What Does a Museum Curator Really Do? Insights for Art History Students in Rome

Study in Italy for access to this art curator career.

Are you a master planner who loves to organize events, take charge of a team, and juggle several tasks at once? Like the idea of combining your natural organizational skills with your love of art and art history?

Becoming a museum curator could be your ideal professional path, offering ways to apply your art education while sharing your passion with enthusiastic audiences.

Official museum curator job descriptions say that they research, collect, care for, interpret, and document objects, and organize displays and exhibitions.

But what does that mean in real terms; how do these responsibilities translate into everyday activities, interactions, and challenges? What unique skill set does the museum curator draw upon?

Read on for a more detailed description of what museum curators actually do, and find out of this could really be your dream job!

Planning & Designing Museum Exhibitions

From deciding on the broad theme of an upcoming show, to writing the captions and labels that describe each collected object, curators are involved in every stage of a museum exhibition.

Curators at smaller institutions typically design exhibits on their own, but at a large museum they will likely collaborate with a professional display designer (who will consult on everything from the sequencing of objects, to how securely they are supported, hung, or otherwise displayed).

The museum curator may also work with conservators to ensure for example, that works of art are properly maintained and protected, and that no element of the display (such as overly bright lighting) could damage them.

In addition to the logistical and practical concerns that accompany exhibition-planning, curators will also consider audience experience and atmosphere. She might, for example, invest time selecting the perfect music to accompany the show, and arrange for the rights to use it.

Art history students with an eye for interior design are particularly well suited to create ideal spaces that can inspire audiences to experience art works in entirely new and exciting ways.

Collecting Works of Art for Upcoming Shows

Curators have to research, locate, and negotiate the acquisition of art works they want to include in upcoming shows.

Typically art objects will be provided on loan by another institution, quite possibly in another country – so curators will draw upon their knowledge of various collections around the world, as well as other languages to coordinate the retrieval of pieces for their own exhibitions.

Museum curators will also organize the safe delivery of art objects, as well as verify their authenticity and condition upon arrival. This can present some unique challenges!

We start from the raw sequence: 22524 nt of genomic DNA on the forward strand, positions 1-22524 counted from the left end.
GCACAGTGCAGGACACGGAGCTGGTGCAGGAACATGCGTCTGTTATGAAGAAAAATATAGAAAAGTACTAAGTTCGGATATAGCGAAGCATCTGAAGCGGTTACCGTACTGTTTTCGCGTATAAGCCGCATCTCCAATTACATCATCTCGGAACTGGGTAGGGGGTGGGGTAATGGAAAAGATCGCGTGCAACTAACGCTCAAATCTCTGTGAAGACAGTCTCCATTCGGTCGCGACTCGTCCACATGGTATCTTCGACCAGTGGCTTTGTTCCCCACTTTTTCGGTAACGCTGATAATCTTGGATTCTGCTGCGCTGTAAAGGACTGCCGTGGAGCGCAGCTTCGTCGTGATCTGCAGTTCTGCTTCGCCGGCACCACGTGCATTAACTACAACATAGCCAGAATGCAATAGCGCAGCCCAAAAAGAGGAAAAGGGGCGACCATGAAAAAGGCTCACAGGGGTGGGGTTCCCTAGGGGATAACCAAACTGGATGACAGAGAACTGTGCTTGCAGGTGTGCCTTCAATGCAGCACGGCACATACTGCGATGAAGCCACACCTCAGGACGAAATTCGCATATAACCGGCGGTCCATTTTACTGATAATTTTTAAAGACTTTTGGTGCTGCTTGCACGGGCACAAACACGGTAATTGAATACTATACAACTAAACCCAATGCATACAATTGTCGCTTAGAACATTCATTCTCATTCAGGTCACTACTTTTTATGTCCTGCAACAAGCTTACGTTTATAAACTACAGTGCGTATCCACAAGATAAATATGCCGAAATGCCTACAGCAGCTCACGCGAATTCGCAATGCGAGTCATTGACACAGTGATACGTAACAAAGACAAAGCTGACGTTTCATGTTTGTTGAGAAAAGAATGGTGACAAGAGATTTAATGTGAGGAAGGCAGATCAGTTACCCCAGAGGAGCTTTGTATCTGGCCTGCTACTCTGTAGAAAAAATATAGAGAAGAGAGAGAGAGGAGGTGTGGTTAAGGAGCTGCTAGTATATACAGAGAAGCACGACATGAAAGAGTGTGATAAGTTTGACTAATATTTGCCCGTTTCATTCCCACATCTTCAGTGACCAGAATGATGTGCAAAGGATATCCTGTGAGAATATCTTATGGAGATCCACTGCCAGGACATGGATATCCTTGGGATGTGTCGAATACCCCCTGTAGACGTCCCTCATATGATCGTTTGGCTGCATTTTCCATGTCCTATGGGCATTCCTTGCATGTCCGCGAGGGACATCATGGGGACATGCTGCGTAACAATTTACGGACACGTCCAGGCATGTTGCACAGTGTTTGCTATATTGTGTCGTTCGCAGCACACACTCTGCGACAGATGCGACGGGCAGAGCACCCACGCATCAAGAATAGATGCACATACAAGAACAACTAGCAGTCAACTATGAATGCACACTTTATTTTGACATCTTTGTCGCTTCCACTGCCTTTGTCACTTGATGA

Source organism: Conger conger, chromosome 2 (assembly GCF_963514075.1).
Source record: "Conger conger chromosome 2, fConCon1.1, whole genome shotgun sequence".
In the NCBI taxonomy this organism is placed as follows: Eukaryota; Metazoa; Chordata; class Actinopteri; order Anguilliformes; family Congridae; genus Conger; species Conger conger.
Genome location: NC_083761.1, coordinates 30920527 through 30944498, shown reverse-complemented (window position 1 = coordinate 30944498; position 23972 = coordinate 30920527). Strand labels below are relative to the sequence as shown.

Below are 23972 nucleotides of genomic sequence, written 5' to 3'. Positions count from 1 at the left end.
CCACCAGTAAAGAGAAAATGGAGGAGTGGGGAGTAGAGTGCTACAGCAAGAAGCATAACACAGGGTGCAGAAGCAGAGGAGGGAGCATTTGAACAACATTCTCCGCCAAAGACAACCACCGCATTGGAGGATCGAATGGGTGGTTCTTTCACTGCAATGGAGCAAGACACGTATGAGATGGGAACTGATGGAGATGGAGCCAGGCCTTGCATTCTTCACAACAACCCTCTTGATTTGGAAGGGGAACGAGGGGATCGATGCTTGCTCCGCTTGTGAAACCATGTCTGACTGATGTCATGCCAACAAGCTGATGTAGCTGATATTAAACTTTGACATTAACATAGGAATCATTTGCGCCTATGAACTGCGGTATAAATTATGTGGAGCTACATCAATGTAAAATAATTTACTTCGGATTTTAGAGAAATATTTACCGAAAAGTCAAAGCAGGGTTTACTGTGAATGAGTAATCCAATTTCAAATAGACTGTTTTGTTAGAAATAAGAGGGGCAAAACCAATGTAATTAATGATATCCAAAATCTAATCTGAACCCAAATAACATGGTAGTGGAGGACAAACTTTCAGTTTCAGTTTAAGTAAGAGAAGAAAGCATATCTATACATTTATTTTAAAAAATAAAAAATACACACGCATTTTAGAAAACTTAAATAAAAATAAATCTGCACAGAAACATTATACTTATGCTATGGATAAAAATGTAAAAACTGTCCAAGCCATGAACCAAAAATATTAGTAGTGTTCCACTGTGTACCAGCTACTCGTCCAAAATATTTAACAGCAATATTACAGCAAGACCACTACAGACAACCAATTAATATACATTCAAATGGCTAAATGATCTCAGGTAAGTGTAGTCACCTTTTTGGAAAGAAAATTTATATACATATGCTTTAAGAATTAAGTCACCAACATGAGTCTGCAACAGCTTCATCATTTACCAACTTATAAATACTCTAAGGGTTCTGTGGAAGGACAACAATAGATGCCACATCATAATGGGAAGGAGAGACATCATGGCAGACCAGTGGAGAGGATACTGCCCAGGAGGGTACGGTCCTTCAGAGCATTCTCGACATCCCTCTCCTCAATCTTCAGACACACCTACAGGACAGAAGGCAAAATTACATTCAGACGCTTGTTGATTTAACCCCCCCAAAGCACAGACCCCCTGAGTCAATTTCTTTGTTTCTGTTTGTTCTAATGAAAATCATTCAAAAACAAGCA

Imagine booking airplane and truck transport for a delicate sculpture or enormous canvas? In order to ensure the safe passage of particularly sensitive or valuable items, curators will travel with the art object, keeping a close eye on its handling from point A to point B.

Art history students who study in Italy are well on their way to developing the academic expertise, intercultural awareness, and international experience curators need to coordinate with professionals all across the globe.

Raising Funds & Marketing New Art Shows

Curation is about much more than designing exhibition spaces and finding art works to fill them. Museum curators are also savvy business people. They often serve as the face of the institution for which they work, and are expected to play a key role in public relations, marketing, and fundraising.

For example, curators typically consult on, or create, marketing materials to promote upcoming shows and attract attendees, including content for print ads and billboards, radio or television spots, online campaigns, and more.

Curators will also coordinate online versions of exhibitions with web developers and graphic designers to optimize them for online viewing.

And of course, they write grant applications and proposals in order to raise funds for the museum from both public and private sources.

Students who study art in Rome at John Cabot University are well prepared for the communications skills required of museum curators. JCU’s emphasis on research, analysis, argumentation, and creative thinking helps students learn to express themselves clearly, persuasively, and passionately.

Are you hoping to study art history in Italy and start your journey toward a career in art?

Visit JCU to discover our Art History program, internship opportunities, and beautiful campus in the heart of Rome!

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